Anne Aryadne Bennett is the first recipient of the Ken Miller Scholarship for Advanced Remote Sensing Applications offered by USGIF in partnership with Riverside Research.

Anne Aryadne Bennett has a passion for engineering and space. She also greatly enjoys research and seeing her work make a difference.

Bennett is the first recipient of the Ken Miller Scholarship for Advanced Remote Sensing Applications offered by USGIF in partnership with Riverside Research. The $10,000 scholarship benefits incoming or current master’s degree students who plan to enter the defense, intelligence, or national security workforce and are studying remote sensing and related topics.

While working full-time with Orbital ATK’s space systems group, Bennett is pursuing an online master’s degree in astronautical engineering from the University of Southern California, a USGIF-accredited school. With Orbital ATK she is currently a senior mission systems engineer developing new satellite technology supporting national security missions. Some of her areas of focus include small sat innovation, automated data processing, and orbital debris mitigation.

“The Ken Miller scholarship has made a huge difference for me,” Bennett said. “The funds will be a big help with the remaining courses I have in completing my master’s degree, as well as the doctorate degree I plan to begin in a couple of years.”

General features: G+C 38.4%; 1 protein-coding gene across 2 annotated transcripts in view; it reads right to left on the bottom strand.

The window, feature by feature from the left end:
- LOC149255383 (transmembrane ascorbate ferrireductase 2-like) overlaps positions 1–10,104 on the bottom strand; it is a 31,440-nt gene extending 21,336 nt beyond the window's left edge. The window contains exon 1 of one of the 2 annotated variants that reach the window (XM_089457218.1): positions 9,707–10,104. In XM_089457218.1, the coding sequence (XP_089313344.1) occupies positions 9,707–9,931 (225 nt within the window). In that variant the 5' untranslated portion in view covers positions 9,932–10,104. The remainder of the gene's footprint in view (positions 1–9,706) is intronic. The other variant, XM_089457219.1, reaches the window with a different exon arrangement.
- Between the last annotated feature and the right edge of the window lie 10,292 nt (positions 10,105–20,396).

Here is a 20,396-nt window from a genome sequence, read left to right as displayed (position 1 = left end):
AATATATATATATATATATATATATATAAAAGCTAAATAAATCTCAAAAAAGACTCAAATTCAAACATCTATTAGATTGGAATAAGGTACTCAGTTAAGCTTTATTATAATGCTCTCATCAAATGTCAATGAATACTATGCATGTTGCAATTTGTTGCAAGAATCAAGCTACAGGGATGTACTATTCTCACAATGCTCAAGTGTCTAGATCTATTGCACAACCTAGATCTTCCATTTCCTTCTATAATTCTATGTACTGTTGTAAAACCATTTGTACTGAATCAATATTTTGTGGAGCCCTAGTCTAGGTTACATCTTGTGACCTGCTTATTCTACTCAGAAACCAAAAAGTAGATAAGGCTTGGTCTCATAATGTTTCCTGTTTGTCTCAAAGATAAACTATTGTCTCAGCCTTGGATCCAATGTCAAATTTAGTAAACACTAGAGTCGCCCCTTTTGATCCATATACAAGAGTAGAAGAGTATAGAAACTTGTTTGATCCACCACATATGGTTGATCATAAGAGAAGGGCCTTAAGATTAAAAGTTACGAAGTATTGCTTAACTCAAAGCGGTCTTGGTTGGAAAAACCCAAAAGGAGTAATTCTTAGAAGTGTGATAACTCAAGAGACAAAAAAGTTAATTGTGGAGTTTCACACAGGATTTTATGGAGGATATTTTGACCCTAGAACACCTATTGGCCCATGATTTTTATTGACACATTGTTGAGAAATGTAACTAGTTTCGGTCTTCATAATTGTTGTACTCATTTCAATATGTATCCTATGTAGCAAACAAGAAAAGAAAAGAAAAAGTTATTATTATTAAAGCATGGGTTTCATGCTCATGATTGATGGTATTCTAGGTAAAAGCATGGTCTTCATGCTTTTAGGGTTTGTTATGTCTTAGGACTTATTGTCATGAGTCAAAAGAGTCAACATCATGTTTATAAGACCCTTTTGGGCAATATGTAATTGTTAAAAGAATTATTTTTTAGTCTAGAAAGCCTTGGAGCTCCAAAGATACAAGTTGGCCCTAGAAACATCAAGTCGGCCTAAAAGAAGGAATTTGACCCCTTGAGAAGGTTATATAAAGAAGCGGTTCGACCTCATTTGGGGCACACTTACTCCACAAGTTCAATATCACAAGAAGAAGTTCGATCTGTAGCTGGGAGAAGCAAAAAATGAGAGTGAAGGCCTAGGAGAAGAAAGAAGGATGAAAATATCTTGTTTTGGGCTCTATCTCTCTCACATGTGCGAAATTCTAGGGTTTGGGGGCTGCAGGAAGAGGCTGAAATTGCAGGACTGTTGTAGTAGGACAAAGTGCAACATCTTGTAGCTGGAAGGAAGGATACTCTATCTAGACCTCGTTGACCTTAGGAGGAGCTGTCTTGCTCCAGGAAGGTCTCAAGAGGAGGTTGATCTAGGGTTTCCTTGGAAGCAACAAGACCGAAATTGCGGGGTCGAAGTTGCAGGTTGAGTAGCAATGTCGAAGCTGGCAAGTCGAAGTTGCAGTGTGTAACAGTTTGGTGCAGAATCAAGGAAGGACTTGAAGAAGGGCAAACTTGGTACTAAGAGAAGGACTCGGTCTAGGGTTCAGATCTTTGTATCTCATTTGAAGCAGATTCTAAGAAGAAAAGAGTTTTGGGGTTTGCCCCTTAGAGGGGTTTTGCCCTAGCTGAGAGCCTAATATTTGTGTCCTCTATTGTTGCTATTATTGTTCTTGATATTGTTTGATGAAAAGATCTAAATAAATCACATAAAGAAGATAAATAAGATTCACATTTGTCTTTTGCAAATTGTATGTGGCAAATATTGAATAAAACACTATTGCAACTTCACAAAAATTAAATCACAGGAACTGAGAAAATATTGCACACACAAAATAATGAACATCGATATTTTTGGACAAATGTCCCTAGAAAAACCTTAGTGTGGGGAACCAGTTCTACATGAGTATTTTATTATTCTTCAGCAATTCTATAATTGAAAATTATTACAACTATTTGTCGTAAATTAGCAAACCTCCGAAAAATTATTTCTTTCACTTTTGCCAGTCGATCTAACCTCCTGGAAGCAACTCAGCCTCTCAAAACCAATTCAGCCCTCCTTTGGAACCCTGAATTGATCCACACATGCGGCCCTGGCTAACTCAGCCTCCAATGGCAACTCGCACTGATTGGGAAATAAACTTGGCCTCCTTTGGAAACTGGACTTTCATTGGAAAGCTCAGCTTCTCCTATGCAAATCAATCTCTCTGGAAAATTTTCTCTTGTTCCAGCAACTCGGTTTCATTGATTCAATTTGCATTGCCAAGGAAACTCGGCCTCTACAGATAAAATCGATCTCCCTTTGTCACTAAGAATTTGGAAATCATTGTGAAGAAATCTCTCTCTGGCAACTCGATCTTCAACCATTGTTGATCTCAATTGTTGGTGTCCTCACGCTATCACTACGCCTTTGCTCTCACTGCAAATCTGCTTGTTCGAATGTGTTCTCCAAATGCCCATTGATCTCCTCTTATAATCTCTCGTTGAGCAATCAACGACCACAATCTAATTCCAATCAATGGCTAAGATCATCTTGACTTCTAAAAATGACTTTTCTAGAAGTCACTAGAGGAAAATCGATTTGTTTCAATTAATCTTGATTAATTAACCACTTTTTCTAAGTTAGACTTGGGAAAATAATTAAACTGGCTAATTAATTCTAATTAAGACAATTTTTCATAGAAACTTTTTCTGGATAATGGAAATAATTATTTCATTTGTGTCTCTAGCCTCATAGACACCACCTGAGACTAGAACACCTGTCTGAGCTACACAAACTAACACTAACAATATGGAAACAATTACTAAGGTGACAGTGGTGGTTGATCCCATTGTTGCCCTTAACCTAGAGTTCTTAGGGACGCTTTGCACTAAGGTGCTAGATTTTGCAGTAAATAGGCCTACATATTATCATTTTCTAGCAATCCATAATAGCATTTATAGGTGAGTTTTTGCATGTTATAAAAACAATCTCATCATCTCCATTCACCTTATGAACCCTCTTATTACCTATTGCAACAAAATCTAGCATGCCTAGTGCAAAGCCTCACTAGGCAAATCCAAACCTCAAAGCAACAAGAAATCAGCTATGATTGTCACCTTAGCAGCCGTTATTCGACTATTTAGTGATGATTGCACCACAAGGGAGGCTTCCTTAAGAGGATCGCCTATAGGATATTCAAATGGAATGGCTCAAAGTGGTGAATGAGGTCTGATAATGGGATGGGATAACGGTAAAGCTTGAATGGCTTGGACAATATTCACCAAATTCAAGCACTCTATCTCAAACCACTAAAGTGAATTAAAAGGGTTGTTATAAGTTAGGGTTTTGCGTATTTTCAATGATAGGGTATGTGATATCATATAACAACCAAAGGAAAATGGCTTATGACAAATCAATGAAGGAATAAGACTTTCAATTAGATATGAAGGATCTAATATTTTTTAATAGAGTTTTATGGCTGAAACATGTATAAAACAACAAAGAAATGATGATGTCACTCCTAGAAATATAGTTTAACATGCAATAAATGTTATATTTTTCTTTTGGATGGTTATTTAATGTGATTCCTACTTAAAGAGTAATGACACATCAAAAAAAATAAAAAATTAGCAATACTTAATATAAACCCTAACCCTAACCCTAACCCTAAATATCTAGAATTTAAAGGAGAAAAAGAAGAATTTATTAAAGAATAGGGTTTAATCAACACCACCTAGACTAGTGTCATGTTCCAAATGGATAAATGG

Bennett graduated with bachelor’s and master’s degrees in mechanical engineering from California Polytechnic State University. Previously, she worked in the information technology and customer service departments for solar technology provider SunPower Corp. Bennett also held a 9-month internship with the science and technology directorate at a U.S. intelligence agency, where she assisted engineering teams and participated in research and development projects.

“I enjoy research and being able to make a difference,” she said. “Highlights from my graduate and undergraduate studies and work experience are any projects encouraging an innovative approach and allowing me to find an answer that isn’t already known.”

When Bennett isn’t working, she enjoys outdoor activities, especially horseback riding, hiking, and ice hockey.

“They are great outlets for me to unwind, but also a way for me to think of new ideas for projects at work,” she said.

Bennett plans to achieve her second master’s degree in spring 2018 and intends to begin her Ph.D. studies shortly after to further support her work in innovative space technologies.

Return to feature story: The Future of the GEOINT Tradecraft

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